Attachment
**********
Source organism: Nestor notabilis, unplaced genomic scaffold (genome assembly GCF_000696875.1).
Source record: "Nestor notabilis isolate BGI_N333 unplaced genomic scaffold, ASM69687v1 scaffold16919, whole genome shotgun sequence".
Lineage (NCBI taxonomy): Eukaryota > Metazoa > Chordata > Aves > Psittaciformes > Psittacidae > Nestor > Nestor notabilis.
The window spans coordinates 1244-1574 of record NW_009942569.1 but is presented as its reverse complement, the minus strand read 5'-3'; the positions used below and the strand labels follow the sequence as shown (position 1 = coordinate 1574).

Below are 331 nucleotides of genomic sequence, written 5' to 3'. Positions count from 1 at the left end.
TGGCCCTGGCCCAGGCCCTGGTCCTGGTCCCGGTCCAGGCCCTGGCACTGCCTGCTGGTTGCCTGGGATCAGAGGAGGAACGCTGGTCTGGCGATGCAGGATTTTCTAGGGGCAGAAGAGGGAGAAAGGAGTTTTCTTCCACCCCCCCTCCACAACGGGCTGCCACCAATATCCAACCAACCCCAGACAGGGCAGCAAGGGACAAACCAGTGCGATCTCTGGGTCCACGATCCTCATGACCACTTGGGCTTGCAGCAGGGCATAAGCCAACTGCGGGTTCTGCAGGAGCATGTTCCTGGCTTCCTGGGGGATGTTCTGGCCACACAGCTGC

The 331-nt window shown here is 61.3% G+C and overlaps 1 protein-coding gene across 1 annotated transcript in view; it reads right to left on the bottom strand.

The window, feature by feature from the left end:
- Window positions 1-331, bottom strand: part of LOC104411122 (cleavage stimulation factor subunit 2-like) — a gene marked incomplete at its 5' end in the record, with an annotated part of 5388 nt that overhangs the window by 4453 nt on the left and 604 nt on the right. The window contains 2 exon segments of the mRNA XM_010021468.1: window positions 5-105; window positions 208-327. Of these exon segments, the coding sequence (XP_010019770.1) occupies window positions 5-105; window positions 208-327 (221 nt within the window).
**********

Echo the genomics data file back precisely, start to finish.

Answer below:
Source organism: Nestor notabilis, unplaced genomic scaffold (genome assembly GCF_000696875.1).
Source record: "Nestor notabilis isolate BGI_N333 unplaced genomic scaffold, ASM69687v1 scaffold16919, whole genome shotgun sequence".
Lineage (NCBI taxonomy): Eukaryota > Metazoa > Chordata > Aves > Psittaciformes > Psittacidae > Nestor > Nestor notabilis.
The window spans coordinates 1244-1574 of record NW_009942569.1 but is presented as its reverse complement, the minus strand read 5'-3'; the positions used below and the strand labels follow the sequence as shown (position 1 = coordinate 1574).

Below are 331 nucleotides of genomic sequence, written 5' to 3'. Positions count from 1 at the left end.
TGGCCCTGGCCCAGGCCCTGGTCCTGGTCCCGGTCCAGGCCCTGGCACTGCCTGCTGGTTGCCTGGGATCAGAGGAGGAACGCTGGTCTGGCGATGCAGGATTTTCTAGGGGCAGAAGAGGGAGAAAGGAGTTTTCTTCCACCCCCCCTCCACAACGGGCTGCCACCAATATCCAACCAACCCCAGACAGGGCAGCAAGGGACAAACCAGTGCGATCTCTGGGTCCACGATCCTCATGACCACTTGGGCTTGCAGCAGGGCATAAGCCAACTGCGGGTTCTGCAGGAGCATGTTCCTGGCTTCCTGGGGGATGTTCTGGCCACACAGCTGC

The 331-nt window shown here is 61.3% G+C and overlaps 1 protein-coding gene across 1 annotated transcript in view; it reads right to left on the bottom strand.

The window, feature by feature from the left end:
- Window positions 1-331, bottom strand: part of LOC104411122 (cleavage stimulation factor subunit 2-like) — a gene marked incomplete at its 5' end in the record, with an annotated part of 5388 nt that overhangs the window by 4453 nt on the left and 604 nt on the right. The window contains 2 exon segments of the mRNA XM_010021468.1: window positions 5-105; window positions 208-327. Of these exon segments, the coding sequence (XP_010019770.1) occupies window positions 5-105; window positions 208-327 (221 nt within the window).